However I was referred to this one by a "friend" who thought it rather accurate.
Virgo (23 Aug-22 Sep)
Keeping yourself on the straight and narrow can take it's toll sometimes, Virgo. Roving eyes searching out the local bar? Tempted by naughtiness? Why not embrace it for once? It's all very good behaving like a saint, but occasionally my friend you have to let loose. No-one can be good all the time, and whether your guilty pleasure is drink, food or women, I think you should indulge yourself. It's Christmas after all...
As with most of these things I think that most of this can be said to be pretty accurate for around 90% of the population, and possibly 100% of the population who read these things. However what I want to take issue with here is not accuracy but attitude. One of the things we learn as Christians is that we are all subject to temptation, it is how we deal with temptation, and how God deals with us when we succombe. After all we pray that God "Lead us not into temptation" just as we pray for His forgiveness. The reason why I try not to embrace the temptation and "let lose" is simply because it actually is good behaving like a saint. Indeed I am saint! As a protestant one of the core beliefs I hold is that all the community of believers are saints, this is how Luke and Paul use the word in the Bible, and that's good enough for me.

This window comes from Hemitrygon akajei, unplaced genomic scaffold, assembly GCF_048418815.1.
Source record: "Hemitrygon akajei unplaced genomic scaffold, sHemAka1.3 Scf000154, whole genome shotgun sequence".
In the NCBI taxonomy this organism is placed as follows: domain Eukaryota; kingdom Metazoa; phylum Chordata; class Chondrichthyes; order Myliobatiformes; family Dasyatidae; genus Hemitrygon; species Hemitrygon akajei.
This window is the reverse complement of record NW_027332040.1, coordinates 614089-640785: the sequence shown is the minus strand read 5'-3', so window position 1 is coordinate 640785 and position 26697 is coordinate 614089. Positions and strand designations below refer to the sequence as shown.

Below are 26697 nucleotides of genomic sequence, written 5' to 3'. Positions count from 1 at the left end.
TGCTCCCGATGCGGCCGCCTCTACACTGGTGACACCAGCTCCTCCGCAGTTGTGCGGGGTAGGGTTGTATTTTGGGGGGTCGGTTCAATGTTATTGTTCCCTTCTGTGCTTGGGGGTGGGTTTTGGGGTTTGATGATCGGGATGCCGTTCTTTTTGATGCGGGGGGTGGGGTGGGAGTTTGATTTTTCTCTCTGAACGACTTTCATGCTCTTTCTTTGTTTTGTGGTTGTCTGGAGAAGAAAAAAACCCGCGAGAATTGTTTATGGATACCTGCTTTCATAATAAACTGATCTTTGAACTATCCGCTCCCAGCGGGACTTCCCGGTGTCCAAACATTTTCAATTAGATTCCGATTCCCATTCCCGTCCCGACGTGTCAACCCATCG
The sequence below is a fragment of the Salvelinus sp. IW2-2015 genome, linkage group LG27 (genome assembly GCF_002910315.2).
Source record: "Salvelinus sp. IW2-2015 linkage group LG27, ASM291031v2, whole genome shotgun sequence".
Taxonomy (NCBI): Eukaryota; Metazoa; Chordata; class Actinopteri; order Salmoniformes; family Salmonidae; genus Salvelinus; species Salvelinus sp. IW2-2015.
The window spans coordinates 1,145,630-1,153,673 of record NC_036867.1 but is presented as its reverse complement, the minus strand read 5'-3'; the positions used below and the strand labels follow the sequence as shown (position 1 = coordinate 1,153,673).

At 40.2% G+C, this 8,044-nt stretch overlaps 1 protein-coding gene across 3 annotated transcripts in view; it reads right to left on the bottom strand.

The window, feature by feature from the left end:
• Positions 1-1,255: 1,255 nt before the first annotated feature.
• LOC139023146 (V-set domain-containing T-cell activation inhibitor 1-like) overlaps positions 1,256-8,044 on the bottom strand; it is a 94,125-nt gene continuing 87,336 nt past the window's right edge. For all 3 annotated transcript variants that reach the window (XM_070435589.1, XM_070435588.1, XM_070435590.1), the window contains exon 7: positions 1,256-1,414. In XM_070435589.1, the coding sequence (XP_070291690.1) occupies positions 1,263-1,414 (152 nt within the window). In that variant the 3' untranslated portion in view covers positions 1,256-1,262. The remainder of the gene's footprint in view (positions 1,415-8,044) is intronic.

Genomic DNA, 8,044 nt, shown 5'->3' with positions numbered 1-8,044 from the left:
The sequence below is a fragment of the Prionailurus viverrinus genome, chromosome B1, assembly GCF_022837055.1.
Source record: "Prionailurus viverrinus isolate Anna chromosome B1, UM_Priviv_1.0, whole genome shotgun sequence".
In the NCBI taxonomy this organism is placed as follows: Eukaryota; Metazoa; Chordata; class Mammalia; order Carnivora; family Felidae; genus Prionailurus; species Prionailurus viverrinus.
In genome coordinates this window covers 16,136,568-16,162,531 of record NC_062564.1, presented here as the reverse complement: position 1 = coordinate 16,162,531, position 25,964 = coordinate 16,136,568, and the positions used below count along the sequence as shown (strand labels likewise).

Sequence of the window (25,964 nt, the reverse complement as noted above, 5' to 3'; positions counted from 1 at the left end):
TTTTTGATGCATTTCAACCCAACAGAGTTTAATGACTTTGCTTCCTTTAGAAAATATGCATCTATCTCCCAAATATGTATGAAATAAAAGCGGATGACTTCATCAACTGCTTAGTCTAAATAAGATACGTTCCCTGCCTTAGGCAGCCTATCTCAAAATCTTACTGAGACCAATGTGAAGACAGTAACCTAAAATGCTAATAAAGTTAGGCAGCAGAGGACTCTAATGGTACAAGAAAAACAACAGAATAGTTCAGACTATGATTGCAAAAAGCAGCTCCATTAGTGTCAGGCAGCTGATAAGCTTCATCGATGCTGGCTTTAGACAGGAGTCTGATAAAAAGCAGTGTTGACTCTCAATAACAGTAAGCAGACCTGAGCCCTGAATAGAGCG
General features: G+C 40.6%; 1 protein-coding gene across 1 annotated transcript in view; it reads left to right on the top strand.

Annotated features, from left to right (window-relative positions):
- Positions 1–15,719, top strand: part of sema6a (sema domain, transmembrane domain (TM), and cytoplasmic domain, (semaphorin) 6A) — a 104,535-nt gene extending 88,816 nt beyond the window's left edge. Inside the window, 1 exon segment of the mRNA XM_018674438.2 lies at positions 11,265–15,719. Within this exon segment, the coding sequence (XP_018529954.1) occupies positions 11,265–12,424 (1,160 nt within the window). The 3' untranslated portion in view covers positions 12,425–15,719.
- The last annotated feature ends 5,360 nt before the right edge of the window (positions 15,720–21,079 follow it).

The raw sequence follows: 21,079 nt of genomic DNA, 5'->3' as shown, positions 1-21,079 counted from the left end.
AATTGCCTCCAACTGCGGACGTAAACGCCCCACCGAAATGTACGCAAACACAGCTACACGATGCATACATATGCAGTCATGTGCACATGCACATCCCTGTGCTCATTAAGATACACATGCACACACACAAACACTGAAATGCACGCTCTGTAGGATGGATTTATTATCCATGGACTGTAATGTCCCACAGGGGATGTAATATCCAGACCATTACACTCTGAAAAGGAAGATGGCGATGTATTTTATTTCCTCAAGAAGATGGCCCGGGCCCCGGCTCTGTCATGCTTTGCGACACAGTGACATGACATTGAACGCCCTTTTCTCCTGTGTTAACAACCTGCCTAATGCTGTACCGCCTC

What I take even more issue with is the idea that since it is Christmas we have license to behave more badly than we would at any other time of year. What I am celebrating at Christmas is one of the greatest acts of God, the Son becoming fully human while remaining fully God, the Transcendent become manifest, the birth of Christ, however you want to put it Christmas is about Christ, the clue is in the name!
If Christmas is for you simply a time for self indulgence, miss-behaviour and guilt, then I ask what is it that you are celebrating?
True I cannot be good all the time, but I thank God that when I do slip I know His forgiveness, Because of Christmas we can have Good Friday (forgiveness) and then Easter (Grace)